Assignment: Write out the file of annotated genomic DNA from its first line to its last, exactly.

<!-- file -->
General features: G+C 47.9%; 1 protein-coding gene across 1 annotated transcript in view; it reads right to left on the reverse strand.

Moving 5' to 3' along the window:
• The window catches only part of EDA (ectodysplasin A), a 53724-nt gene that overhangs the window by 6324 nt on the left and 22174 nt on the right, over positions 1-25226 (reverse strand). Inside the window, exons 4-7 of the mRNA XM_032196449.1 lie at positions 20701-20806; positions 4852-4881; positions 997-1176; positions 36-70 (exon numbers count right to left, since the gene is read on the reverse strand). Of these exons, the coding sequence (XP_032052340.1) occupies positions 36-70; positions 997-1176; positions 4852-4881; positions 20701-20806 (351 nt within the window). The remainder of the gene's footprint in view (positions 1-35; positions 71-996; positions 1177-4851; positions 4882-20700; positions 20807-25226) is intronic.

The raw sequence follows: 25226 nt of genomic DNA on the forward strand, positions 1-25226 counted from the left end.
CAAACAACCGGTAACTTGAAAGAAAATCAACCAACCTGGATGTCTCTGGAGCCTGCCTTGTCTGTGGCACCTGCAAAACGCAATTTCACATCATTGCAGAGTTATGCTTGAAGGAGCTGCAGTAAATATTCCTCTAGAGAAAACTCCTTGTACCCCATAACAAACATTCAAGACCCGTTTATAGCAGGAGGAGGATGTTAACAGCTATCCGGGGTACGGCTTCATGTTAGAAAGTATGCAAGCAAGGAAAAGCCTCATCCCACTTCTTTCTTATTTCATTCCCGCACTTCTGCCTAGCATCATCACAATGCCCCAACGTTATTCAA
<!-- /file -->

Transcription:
General features: G+C 47.9%; 1 protein-coding gene across 1 annotated transcript in view; it reads right to left on the reverse strand.

Moving 5' to 3' along the window:
• The window catches only part of EDA (ectodysplasin A), a 53724-nt gene that overhangs the window by 6324 nt on the left and 22174 nt on the right, over positions 1-25226 (reverse strand). Inside the window, exons 4-7 of the mRNA XM_032196449.1 lie at positions 20701-20806; positions 4852-4881; positions 997-1176; positions 36-70 (exon numbers count right to left, since the gene is read on the reverse strand). Of these exons, the coding sequence (XP_032052340.1) occupies positions 36-70; positions 997-1176; positions 4852-4881; positions 20701-20806 (351 nt within the window). The remainder of the gene's footprint in view (positions 1-35; positions 71-996; positions 1177-4851; positions 4882-20700; positions 20807-25226) is intronic.

The raw sequence follows: 25226 nt of genomic DNA on the forward strand, positions 1-25226 counted from the left end.
CAAACAACCGGTAACTTGAAAGAAAATCAACCAACCTGGATGTCTCTGGAGCCTGCCTTGTCTGTGGCACCTGCAAAACGCAATTTCACATCATTGCAGAGTTATGCTTGAAGGAGCTGCAGTAAATATTCCTCTAGAGAAAACTCCTTGTACCCCATAACAAACATTCAAGACCCGTTTATAGCAGGAGGAGGATGTTAACAGCTATCCGGGGTACGGCTTCATGTTAGAAAGTATGCAAGCAAGGAAAAGCCTCATCCCACTTCTTTCTTATTTCATTCCCGCACTTCTGCCTAGCATCATCACAATGCCCCAACGTTATTCAA